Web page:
So now scale this down to the very small current of the LED and speed up the pulse to fractions of second and you can see that the turning of the LED on and off reduces the heat it produces, thus increasing the life. It means you have very bright outputs, but less heat.
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Old 19-03-2008, 01:32   #13
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Quote:
Originally Posted by DeepFrz View Post
Using bias resistors is old hat and doesn't work all that well on a boat. The voltage varies to much. The best way is to use a current limiting regulator. The best led units on the market are rated for something like 10 to 30 volts or so because they have a regulator built in. If you are building your own then one larger regulator to handle all the led lighting circuits is enough.
Actually if you are going to use one regulator for all of the boats lights then you need to use a fixed voltage regulator because as you turn circuits on and off the required current will vary. The best way one regulator would work was if each light fitting had the same number and type of leds in a string, to get greater output from a fitting then there would be more strings of leds in that fitting. This would allow each fitting to not have a current limiting resistor wasting power.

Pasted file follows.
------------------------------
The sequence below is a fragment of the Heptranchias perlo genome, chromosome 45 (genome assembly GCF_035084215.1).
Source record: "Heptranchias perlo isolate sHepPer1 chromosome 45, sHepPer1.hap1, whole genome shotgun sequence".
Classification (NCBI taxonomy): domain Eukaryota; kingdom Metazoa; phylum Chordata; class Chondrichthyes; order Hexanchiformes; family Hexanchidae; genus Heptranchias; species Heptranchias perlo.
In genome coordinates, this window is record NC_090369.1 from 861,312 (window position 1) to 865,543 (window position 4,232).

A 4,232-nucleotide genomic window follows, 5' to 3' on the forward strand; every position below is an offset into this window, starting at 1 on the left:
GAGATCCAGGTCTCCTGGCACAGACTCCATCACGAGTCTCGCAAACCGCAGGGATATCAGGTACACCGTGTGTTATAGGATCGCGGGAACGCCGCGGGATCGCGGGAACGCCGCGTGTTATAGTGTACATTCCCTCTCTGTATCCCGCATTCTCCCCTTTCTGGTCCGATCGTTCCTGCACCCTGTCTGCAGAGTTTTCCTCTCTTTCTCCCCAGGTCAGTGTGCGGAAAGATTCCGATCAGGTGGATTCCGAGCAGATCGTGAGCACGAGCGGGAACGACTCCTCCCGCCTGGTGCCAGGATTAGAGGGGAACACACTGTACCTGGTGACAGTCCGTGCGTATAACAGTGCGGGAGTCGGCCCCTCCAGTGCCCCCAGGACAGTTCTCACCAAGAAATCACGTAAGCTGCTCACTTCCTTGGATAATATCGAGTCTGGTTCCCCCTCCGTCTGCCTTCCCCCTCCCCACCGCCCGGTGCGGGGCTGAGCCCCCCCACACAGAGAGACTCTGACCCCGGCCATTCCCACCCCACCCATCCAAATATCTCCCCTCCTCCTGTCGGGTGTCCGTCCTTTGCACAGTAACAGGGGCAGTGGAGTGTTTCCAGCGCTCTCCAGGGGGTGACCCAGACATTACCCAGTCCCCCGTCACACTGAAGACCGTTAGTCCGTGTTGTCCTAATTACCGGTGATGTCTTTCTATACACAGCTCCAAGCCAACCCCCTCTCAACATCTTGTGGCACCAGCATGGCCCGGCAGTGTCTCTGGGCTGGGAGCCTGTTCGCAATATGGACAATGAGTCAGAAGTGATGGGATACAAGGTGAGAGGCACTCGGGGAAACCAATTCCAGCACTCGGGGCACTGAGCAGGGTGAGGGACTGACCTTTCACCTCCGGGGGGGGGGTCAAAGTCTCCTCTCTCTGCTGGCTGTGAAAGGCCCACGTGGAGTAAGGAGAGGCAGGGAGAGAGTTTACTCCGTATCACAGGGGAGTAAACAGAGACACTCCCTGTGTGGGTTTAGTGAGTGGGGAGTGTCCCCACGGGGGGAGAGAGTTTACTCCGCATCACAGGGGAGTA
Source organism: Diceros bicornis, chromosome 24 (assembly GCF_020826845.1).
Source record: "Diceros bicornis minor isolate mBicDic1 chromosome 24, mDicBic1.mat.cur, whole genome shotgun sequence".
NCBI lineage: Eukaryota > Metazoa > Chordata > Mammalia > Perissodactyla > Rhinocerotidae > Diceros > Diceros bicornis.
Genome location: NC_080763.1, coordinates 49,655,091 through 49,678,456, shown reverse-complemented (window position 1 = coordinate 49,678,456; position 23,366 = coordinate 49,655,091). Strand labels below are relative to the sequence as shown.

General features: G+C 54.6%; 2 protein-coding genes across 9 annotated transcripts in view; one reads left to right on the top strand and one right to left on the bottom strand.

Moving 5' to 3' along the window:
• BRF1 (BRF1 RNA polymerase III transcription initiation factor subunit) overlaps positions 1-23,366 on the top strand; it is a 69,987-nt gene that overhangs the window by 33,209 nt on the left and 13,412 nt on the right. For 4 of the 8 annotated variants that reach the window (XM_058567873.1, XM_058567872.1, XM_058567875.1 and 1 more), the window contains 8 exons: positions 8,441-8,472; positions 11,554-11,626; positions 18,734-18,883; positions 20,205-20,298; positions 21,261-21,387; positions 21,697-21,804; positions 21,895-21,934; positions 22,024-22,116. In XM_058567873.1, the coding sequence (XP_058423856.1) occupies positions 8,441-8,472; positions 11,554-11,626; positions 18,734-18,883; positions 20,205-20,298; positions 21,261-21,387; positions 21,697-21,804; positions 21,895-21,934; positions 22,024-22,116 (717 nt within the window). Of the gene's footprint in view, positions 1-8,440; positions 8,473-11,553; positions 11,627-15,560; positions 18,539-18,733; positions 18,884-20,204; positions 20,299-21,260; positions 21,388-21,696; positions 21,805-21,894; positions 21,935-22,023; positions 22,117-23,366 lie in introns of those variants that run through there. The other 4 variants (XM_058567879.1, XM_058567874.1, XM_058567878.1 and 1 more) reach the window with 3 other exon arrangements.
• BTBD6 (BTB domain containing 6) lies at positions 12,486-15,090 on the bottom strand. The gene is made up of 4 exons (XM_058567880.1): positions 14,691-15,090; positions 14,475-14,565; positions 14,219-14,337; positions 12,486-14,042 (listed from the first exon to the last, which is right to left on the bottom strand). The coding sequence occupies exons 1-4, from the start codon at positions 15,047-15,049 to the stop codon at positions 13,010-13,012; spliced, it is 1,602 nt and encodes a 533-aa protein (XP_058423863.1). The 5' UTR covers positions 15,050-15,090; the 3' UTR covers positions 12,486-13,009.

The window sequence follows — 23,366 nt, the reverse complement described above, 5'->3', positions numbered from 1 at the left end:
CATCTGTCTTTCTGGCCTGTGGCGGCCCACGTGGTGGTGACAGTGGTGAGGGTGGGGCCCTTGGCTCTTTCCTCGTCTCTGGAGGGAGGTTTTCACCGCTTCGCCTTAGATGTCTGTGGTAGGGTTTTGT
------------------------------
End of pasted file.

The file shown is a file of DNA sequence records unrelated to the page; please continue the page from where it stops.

A fixed voltage reg could be used with a voltage that is slightly higher than required in conjunction with a small resistor. This would allow for some variance in individual leds.
A single reg has no redundency and if it dies all light circuits fail.
I would use a switch mode regulator for each fitting. These switch the 12v in brief pulses. This can improve the efficiency greatly.

Mike
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Old 19-03-2008, 09:09   #14
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I'm in the process of replacing about 12 fluorescent fixtures in our boat with LEDs. I'm using the current "state of the art" Luxeon Rebel LEDs, along with a regulator for each of the fixtures. They ain't cheap. Parts are about $60 a light. BUT, I'm using less than 50% of the current that the fluorescents were AND I'm getting about 2X as much light.

As noted above, you MUST well regulate the voltage and current for long life - and it needs to be done in each fixture - the recommendation is within 2' of wire of the LEDs. Here's some good info:

Luxeon LEDs - Luxeon Rebel Star

As I'm having the LEDs mounted in Asia (buy from Canada, have it shipped to Texas, ship to Thailand, have it shipped back to Texas) because the LEDs are so small (about 1.5mm x 3mm), I'm having them make me a star with 2 white LEDs and 1 red, to replace my light over my chart table.
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Old 19-03-2008, 09:43   #15
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GMac,

Yes you are saving significant amps.

Steve B.